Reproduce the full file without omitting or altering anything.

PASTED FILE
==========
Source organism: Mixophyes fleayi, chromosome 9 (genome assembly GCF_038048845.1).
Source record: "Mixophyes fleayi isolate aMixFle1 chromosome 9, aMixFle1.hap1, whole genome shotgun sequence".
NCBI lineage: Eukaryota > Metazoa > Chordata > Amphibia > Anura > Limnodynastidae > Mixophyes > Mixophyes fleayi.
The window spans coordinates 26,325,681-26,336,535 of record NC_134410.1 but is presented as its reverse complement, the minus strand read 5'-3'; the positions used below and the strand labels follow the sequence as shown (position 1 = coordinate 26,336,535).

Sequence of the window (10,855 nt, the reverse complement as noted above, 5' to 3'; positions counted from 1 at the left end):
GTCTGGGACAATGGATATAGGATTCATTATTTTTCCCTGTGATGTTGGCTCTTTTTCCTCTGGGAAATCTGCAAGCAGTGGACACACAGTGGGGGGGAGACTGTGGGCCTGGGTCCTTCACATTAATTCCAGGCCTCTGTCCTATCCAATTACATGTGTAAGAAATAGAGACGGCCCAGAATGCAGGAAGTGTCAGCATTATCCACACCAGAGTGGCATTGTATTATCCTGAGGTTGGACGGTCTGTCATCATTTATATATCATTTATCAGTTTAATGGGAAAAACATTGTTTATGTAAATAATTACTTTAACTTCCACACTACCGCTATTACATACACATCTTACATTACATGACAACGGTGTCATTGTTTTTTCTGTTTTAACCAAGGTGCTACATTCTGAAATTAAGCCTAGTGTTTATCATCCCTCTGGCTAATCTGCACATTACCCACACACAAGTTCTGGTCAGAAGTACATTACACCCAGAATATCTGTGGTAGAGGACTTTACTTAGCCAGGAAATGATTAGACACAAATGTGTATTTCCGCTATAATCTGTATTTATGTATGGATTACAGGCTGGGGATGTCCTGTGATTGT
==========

Source organism: Mixophyes fleayi, chromosome 9 (genome assembly GCF_038048845.1).
Source record: "Mixophyes fleayi isolate aMixFle1 chromosome 9, aMixFle1.hap1, whole genome shotgun sequence".
NCBI lineage: Eukaryota > Metazoa > Chordata > Amphibia > Anura > Limnodynastidae > Mixophyes > Mixophyes fleayi.
The window spans coordinates 26,325,681-26,336,535 of record NC_134410.1 but is presented as its reverse complement, the minus strand read 5'-3'; the positions used below and the strand labels follow the sequence as shown (position 1 = coordinate 26,336,535).

Sequence of the window (10,855 nt, the reverse complement as noted above, 5' to 3'; positions counted from 1 at the left end):
GTCTGGGACAATGGATATAGGATTCATTATTTTTCCCTGTGATGTTGGCTCTTTTTCCTCTGGGAAATCTGCAAGCAGTGGACACACAGTGGGGGGGAGACTGTGGGCCTGGGTCCTTCACATTAATTCCAGGCCTCTGTCCTATCCAATTACATGTGTAAGAAATAGAGACGGCCCAGAATGCAGGAAGTGTCAGCATTATCCACACCAGAGTGGCATTGTATTATCCTGAGGTTGGACGGTCTGTCATCATTTATATATCATTTATCAGTTTAATGGGAAAAACATTGTTTATGTAAATAATTACTTTAACTTCCACACTACCGCTATTACATACACATCTTACATTACATGACAACGGTGTCATTGTTTTTTCTGTTTTAACCAAGGTGCTACATTCTGAAATTAAGCCTAGTGTTTATCATCCCTCTGGCTAATCTGCACATTACCCACACACAAGTTCTGGTCAGAAGTACATTACACCCAGAATATCTGTGGTAGAGGACTTTACTTAGCCAGGAAATGATTAGACACAAATGTGTATTTCCGCTATAATCTGTATTTATGTATGGATTACAGGCTGGGGATGTCCTGTGATTGT